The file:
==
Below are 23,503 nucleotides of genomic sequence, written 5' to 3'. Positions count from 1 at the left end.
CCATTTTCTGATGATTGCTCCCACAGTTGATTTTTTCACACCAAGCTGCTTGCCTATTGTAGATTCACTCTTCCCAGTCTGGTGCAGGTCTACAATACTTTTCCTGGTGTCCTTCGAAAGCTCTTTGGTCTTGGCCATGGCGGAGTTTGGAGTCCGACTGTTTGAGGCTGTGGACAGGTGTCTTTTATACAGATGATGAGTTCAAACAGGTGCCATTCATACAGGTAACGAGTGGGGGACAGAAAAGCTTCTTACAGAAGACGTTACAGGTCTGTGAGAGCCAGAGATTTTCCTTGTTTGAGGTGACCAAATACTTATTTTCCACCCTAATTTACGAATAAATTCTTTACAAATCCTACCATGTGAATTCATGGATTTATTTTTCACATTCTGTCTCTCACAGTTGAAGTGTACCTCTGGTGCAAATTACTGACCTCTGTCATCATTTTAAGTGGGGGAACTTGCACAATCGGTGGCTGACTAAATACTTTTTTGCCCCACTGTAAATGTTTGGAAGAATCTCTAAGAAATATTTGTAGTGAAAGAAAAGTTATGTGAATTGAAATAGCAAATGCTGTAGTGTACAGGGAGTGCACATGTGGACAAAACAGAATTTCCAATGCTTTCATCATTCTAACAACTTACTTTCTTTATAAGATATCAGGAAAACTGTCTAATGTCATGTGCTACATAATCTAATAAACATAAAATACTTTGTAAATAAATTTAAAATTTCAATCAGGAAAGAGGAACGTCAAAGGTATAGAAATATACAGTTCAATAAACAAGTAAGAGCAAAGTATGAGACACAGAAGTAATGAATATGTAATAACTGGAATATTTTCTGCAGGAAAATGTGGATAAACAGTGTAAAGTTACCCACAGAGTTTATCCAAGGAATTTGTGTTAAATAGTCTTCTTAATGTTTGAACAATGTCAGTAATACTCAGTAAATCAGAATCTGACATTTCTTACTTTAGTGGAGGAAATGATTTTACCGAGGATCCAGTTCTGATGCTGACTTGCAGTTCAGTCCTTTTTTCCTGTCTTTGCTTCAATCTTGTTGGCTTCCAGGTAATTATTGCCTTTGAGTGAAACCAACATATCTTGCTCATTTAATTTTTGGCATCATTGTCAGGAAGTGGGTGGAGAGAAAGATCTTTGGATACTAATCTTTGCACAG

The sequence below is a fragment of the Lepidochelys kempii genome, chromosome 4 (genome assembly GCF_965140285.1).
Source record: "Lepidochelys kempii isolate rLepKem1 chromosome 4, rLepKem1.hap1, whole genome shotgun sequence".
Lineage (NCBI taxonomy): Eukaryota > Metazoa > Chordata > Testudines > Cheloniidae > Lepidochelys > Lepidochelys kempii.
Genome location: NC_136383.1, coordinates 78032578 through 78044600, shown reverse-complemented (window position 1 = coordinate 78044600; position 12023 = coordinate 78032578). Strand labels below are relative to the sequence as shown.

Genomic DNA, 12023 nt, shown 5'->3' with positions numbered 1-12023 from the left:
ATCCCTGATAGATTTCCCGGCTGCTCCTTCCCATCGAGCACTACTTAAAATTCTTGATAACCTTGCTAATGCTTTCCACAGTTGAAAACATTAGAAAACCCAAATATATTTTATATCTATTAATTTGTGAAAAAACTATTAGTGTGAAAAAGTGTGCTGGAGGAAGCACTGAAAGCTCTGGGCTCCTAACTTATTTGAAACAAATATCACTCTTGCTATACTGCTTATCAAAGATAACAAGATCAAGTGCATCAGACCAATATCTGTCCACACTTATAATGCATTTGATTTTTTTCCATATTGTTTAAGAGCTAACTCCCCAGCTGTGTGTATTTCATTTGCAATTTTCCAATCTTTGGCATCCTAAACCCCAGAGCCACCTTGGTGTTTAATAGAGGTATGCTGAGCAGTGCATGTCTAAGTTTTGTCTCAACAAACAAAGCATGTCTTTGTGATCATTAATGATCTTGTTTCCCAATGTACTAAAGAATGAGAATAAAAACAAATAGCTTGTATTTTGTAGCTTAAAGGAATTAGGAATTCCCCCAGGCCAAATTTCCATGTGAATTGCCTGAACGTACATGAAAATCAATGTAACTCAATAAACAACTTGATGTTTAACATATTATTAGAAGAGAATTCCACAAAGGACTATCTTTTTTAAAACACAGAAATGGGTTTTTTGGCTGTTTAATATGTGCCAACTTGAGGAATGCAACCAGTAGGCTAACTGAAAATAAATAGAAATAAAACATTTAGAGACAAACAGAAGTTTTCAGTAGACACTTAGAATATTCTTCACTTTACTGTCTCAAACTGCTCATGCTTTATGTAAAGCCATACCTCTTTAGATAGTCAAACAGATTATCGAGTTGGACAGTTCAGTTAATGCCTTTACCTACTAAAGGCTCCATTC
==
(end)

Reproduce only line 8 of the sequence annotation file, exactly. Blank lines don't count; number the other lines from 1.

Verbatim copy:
ATCCCTGATAGATTTCCCGGCTGCTCCTTCCCATCGAGCACTACTTAAAATTCTTGATAACCTTGCTAATGCTTTCCACAGTTGAAAACATTAGAAAACCCAAATATATTTTATATCTATTAATTTGTGAAAAAACTATTAGTGTGAAAAAGTGTGCTGGAGGAAGCACTGAAAGCTCTGGGCTCCTAACTTATTTGAAACAAATATCACTCTTGCTATACTGCTTATCAAAGATAACAAGATCAAGTGCATCAGACCAATATCTGTCCACACTTATAATGCATTTGATTTTTTTCCATATTGTTTAAGAGCTAACTCCCCAGCTGTGTGTATTTCATTTGCAATTTTCCAATCTTTGGCATCCTAAACCCCAGAGCCACCTTGGTGTTTAATAGAGGTATGCTGAGCAGTGCATGTCTAAGTTTTGTCTCAACAAACAAAGCATGTCTTTGTGATCATTAATGATCTTGTTTCCCAATGTACTAAAGAATGAGAATAAAAACAAATAGCTTGTATTTTGTAGCTTAAAGGAATTAGGAATTCCCCCAGGCCAAATTTCCATGTGAATTGCCTGAACGTACATGAAAATCAATGTAACTCAATAAACAACTTGATGTTTAACATATTATTAGAAGAGAATTCCACAAAGGACTATCTTTTTTAAAACACAGAAATGGGTTTTTTGGCTGTTTAATATGTGCCAACTTGAGGAATGCAACCAGTAGGCTAACTGAAAATAAATAGAAATAAAACATTTAGAGACAAACAGAAGTTTTCAGTAGACACTTAGAATATTCTTCACTTTACTGTCTCAAACTGCTCATGCTTTATGTAAAGCCATACCTCTTTAGATAGTCAAACAGATTATCGAGTTGGACAGTTCAGTTAATGCCTTTACCTACTAAAGGCTCCATTC